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One of the hugest dinosaurs known.
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Among non-hadrosaur/non-Iguanodon ornithopods, the ones you've more chances to see in media are: Hypsilophodon (the prototype of the "hypsilophodonts" aka small-slender members of the Group); Camptosaurus & Dryosaurus (the two iconic ornithopods from the Late Jurassic; the former was big and Iguanodon-like, the latter small and Hypsilophodon-like): Tenontosaurus (looking like it's in the middle between an Iguanodon and a Hypsilophodon, but with a distinctively long tail); and Ouranosaurus (with an evident crest on its back, it's traditionally considered an "iguanodont" but was actually closer to hadrosaurs). Among the other examples, the "iguanodont" Muttaburrasaurus and the "hypsilophodont" Leaellynasaura (both Australian) — the latter, according to recent research, could not be a proper ornithopod however — were portrayed in 1999 by Walking with Dinosaurs, while Orodromeus and Thescelosaurus (both "hypsilophodonts") have had notable Science Marches On stories.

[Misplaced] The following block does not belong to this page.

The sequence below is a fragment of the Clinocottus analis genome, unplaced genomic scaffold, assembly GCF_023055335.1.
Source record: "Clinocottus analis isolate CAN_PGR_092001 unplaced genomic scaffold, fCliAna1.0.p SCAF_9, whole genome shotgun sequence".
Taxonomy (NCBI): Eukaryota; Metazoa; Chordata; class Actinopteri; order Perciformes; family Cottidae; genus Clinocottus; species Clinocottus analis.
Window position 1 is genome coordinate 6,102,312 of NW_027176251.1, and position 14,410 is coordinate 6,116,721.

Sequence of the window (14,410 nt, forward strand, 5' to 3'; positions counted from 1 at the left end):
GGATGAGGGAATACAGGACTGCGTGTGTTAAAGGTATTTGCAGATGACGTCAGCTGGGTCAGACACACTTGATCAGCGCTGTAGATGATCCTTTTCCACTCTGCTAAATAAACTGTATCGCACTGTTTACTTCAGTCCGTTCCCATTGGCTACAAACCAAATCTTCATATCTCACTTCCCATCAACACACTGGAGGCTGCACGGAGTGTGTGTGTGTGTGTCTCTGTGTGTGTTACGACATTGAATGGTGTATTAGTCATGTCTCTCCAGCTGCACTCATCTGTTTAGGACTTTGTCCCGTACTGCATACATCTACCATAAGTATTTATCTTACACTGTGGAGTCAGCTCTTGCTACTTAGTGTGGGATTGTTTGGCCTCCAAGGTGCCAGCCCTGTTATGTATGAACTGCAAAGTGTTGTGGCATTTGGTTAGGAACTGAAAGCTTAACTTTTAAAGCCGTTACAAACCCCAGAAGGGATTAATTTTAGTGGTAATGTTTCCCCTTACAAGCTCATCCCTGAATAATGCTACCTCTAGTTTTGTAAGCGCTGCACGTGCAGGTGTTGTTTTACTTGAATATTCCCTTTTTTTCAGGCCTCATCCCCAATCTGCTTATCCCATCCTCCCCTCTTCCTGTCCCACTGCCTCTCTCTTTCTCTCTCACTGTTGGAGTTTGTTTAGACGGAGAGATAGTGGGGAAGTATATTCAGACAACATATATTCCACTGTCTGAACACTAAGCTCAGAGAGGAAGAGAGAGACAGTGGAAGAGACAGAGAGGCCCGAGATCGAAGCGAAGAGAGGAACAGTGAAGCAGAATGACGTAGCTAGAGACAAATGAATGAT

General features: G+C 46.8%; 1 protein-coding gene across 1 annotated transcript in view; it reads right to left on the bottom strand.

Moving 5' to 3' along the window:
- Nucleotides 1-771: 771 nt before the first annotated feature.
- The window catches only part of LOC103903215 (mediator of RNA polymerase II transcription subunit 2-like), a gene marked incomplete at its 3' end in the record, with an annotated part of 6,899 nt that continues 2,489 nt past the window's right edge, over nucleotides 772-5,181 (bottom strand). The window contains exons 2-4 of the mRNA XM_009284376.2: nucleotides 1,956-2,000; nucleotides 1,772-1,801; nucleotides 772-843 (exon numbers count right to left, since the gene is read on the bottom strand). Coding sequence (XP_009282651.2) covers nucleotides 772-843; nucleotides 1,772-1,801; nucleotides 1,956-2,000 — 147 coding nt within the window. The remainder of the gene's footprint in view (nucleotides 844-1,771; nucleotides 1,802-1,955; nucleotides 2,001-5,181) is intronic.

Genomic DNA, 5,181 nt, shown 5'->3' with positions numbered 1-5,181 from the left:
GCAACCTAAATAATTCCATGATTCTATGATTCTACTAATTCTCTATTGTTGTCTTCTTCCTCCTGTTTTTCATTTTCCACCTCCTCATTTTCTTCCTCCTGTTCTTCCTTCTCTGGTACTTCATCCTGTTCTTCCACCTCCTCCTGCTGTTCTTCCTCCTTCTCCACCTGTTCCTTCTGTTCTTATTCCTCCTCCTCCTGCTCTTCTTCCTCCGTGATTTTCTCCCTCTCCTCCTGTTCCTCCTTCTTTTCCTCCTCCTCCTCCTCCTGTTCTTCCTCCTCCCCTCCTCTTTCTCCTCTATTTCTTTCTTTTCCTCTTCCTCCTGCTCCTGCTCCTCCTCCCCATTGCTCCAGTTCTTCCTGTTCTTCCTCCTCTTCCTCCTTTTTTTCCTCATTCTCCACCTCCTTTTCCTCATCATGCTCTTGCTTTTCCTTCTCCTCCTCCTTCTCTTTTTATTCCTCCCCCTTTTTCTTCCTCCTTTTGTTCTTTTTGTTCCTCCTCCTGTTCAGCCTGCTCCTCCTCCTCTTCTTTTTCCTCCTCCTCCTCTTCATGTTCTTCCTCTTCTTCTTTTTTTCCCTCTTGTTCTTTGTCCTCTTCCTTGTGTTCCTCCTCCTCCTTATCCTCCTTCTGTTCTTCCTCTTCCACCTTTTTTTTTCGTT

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Hypsilophodon (the animal of the image, no bigger than an adult human) is classically countered against Iguanodon, which is the traditional prototype of the the “iguanodonts” (large/heavy non-hadrosaurian ornithopods). Now scientists have found “hypsilophodonts” is an artificial assemblage including the most basal ornithopods, while “iguanodonts” now indicates a natural group including not only the most Iguanodon-like animals but also duckbills, pre-duckbills and also some traditional “hypsilophodontians” (see below).

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    "Iguanodonts" 


Iguanodons Everywhere?: Mantellisaurus & Altirhinus